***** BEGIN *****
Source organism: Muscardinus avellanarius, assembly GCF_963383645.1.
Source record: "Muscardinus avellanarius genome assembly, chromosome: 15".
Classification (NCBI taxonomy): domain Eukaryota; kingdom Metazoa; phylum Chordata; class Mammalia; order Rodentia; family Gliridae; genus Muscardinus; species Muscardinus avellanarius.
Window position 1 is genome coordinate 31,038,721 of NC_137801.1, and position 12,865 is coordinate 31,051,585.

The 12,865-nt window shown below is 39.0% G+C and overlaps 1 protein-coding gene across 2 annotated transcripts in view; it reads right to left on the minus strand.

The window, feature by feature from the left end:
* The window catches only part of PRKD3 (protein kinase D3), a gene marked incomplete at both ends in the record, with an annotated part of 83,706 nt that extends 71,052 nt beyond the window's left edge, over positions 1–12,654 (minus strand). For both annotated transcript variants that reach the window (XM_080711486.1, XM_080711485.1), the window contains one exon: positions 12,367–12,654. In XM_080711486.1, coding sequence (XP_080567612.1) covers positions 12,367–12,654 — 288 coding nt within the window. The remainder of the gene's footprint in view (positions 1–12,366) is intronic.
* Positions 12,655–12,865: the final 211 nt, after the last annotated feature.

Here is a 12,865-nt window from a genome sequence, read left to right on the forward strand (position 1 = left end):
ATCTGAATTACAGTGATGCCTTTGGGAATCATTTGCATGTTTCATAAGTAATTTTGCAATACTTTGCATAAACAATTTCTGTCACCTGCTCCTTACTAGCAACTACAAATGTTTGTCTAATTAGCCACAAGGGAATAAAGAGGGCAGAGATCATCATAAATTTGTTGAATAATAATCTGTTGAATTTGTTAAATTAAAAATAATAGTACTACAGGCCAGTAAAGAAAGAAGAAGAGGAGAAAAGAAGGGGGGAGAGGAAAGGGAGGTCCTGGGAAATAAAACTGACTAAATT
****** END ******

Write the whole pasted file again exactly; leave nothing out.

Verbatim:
Source organism: Muscardinus avellanarius, assembly GCF_963383645.1.
Source record: "Muscardinus avellanarius genome assembly, chromosome: 15".
Classification (NCBI taxonomy): domain Eukaryota; kingdom Metazoa; phylum Chordata; class Mammalia; order Rodentia; family Gliridae; genus Muscardinus; species Muscardinus avellanarius.
Window position 1 is genome coordinate 31,038,721 of NC_137801.1, and position 12,865 is coordinate 31,051,585.

The 12,865-nt window shown below is 39.0% G+C and overlaps 1 protein-coding gene across 2 annotated transcripts in view; it reads right to left on the minus strand.

The window, feature by feature from the left end:
* The window catches only part of PRKD3 (protein kinase D3), a gene marked incomplete at both ends in the record, with an annotated part of 83,706 nt that extends 71,052 nt beyond the window's left edge, over positions 1–12,654 (minus strand). For both annotated transcript variants that reach the window (XM_080711486.1, XM_080711485.1), the window contains one exon: positions 12,367–12,654. In XM_080711486.1, coding sequence (XP_080567612.1) covers positions 12,367–12,654 — 288 coding nt within the window. The remainder of the gene's footprint in view (positions 1–12,366) is intronic.
* Positions 12,655–12,865: the final 211 nt, after the last annotated feature.

Here is a 12,865-nt window from a genome sequence, read left to right on the forward strand (position 1 = left end):
ATCTGAATTACAGTGATGCCTTTGGGAATCATTTGCATGTTTCATAAGTAATTTTGCAATACTTTGCATAAACAATTTCTGTCACCTGCTCCTTACTAGCAACTACAAATGTTTGTCTAATTAGCCACAAGGGAATAAAGAGGGCAGAGATCATCATAAATTTGTTGAATAATAATCTGTTGAATTTGTTAAATTAAAAATAATAGTACTACAGGCCAGTAAAGAAAGAAGAAGAGGAGAAAAGAAGGGGGGAGAGGAAAGGGAGGTCCTGGGAAATAAAACTGACTAAATT